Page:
With increasingly invasive advertising and data-mining practices, its use as a background investigation tool, and studies showing adverse psychological effects from excessive use, my opinion about social media these days is that it simply isn’t worth the problems.

I do, however, vividly remember a time when social media was new and exciting: a special platform for college students to share photographs, messages, and information in a day when phones weren’t yet “smart.”

I also remember the day when Facebook stopped requiring a college email address to join. It was circa 2006 and college students everywhere were aghast to be suddenly getting “friend” requests from their parents and older relatives. Time for a thorough content scrub!

Facebook and other social media platforms have since proliferated, and it was only a matter of time before they became a factor in security clearance background investigations. The government has been incredibly late to this party, but efforts are now underway in earnest to make up for that. As a result, one of the questions we often get from clients is whether to delete their foreign social media contacts.

This is a tricky issue. On one hand, deleting one’s foreign social media contacts en masse screams, “I’m getting a security clearance – target me!” to any of those foreign contacts who might have government connections and happen to be paying attention. That’s probably more of a concern for the relatively small number of security clearance applicants applying for covert roles; but all clearance holders are theoretically targets for hostile foreign intelligence services.

On the other hand, minimizing social contacts with foreign nationals is preferable from a security standpoint. Doing so carries reciprocal benefits for the applicant by cutting down the tedious and burdensome reporting requirements attached to every close and/or continuing foreign contact (and every social media contact, irrespective of the normal “close and/or continuing” requirement, for many intelligence agency personnel).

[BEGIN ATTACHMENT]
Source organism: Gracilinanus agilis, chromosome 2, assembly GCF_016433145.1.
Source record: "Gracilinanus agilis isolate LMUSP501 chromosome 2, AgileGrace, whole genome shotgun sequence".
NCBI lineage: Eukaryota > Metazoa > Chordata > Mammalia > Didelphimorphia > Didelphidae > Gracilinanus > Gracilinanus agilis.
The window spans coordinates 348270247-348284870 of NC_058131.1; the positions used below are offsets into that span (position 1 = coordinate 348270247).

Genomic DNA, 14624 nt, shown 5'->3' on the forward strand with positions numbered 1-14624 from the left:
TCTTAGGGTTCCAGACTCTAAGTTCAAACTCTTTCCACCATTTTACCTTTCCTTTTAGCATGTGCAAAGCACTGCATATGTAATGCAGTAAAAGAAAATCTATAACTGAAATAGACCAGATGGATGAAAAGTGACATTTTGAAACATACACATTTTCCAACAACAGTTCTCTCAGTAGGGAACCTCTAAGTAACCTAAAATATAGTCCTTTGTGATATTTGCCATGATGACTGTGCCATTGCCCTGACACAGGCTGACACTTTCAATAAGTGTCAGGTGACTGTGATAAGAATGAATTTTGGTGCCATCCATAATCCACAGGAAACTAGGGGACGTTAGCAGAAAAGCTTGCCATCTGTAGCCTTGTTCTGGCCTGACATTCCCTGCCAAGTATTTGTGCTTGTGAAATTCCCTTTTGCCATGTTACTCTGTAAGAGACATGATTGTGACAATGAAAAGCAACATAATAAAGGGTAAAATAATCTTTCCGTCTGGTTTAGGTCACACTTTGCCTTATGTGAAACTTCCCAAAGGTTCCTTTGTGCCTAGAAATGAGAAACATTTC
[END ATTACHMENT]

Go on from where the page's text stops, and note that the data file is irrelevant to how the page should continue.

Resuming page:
There are, of course, some situations where it is not practical or desirable to delete foreign social media contacts; for example, your overseas grandmother or a close friend since childhood. All one can do in those situations is use common sense and discretion.

However, we’ve found that most cases of foreign social media contacts involve college acquaintances who have since returned to their home countries, or those met during a “study abroad” program. It would seem that in such situations the best solution is to let the relationships atrophy naturally over the course of time (as most college relationships do) by simply not continuing to initiate contact. Eventually, these connections can be gradually deleted in a way that doesn’t arouse suspicions – or offend sensibilities.


This article is intended as general information only and should not be construed as legal advice. Consult an attorney regarding your specific situation. 

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Sean M. Bigley retired from the practice of law in 2023, after a decade representing clients in the security clearance process. He was previously an investigator for the Defense Counterintelligence and Security Agency (then-U.S. Office of Personnel Management) and served from 2020-2024 as a presidentially-appointed member of the National Security Education Board. For security clearance assistance, readers may wish to consider Attorney John Berry, who is available to advise and represent clients in all phases of the security clearance process, including pre-application counseling, denials, revocations, and appeals. Mr. Berry can be found at https://www.berrylegal.com/.